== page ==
Coping with the death of someone by suicide can be especially difficult. Unfortunately, social stigma still surrounds suicide and mental health, and many families feel uncertain about how to talk about it. We encourage you talk about it as candidly as you are able.
- Expect competence, but you might need to define a few unfamiliar terms. Be prepared to explain that suicide means that a person ended their own life and that there are many reasons that people die by suicide.
- If the autistic adult experiences depression, association of depression with the rationale for the suicide can generate fear that they will behave similarly. For this reason, be cautious about associating a cause with the suicide. Similarly, if the suicide is assumed to be related to a break-up or loss of a job, it is important to be clear that taking one’s life is not a usual response to these events. Emphasize that the autistic adult has support if they become upset or worried and name the people who can help.
- Repeat facts clearly and honestly while acknowledging the unknown. It’s okay to share that you don’t know exactly what happened or why.
- While it’s important to use clear language, with a suicide or violent death, it may be best to avoid specific details about the death, unless the individual asks about them. If the circumstances of the death are something that the person with autism may have already learned about, that reality should be acknowledged. Hearing about someone who overdosed on drugs may cause anxiety around taking medication. The mechanism of death may create a graphic image in the mind of the autistic adult.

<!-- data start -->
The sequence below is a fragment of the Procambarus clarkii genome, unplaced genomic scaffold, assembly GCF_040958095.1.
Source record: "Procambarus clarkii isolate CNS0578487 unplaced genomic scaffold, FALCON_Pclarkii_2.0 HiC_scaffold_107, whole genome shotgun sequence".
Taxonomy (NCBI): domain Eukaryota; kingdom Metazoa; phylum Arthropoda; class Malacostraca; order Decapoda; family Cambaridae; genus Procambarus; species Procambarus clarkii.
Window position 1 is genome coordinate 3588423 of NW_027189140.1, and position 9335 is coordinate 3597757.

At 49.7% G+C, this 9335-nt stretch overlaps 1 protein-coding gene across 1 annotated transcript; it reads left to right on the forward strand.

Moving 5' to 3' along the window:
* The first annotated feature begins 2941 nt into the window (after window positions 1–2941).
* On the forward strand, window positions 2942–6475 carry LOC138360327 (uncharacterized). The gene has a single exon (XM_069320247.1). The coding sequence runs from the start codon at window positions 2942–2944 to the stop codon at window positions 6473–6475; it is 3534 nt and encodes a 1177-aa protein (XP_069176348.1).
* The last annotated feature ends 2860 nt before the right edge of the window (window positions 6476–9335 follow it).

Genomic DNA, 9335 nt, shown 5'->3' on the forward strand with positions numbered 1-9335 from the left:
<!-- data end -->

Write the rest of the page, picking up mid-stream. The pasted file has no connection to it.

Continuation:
- Reiterate that there is no blame with suicide. It is likely that no one could have changed the situation. Ultimately, it was the choice of the person to die by suicide. People who may have been aware of the potential for it may have tried to help, but it doesn’t mean the outcome would have been prevented.
- Different faiths have differing approaches to what happens in the afterlife for a person who has died by suicide. If your family is struggling with spiritual or religious questions, we encourage you to take things one step at a time, focusing on the basic facts of the death. Draw on your faith community’s resources; you don’t have to go it alone. Share the resources in this website with others. The section for clergy and professionals may be helpful to members of your faith community.
It is important to know that suicide is a leading cause of premature death for autistic people. The suicide rate for autistic people is more than three times higher than in the general population. Having a candid conversation with your autistic loved one about whether they are having or have ever had suicidal thoughts may be a good idea after they have experienced the suicide of someone they knew.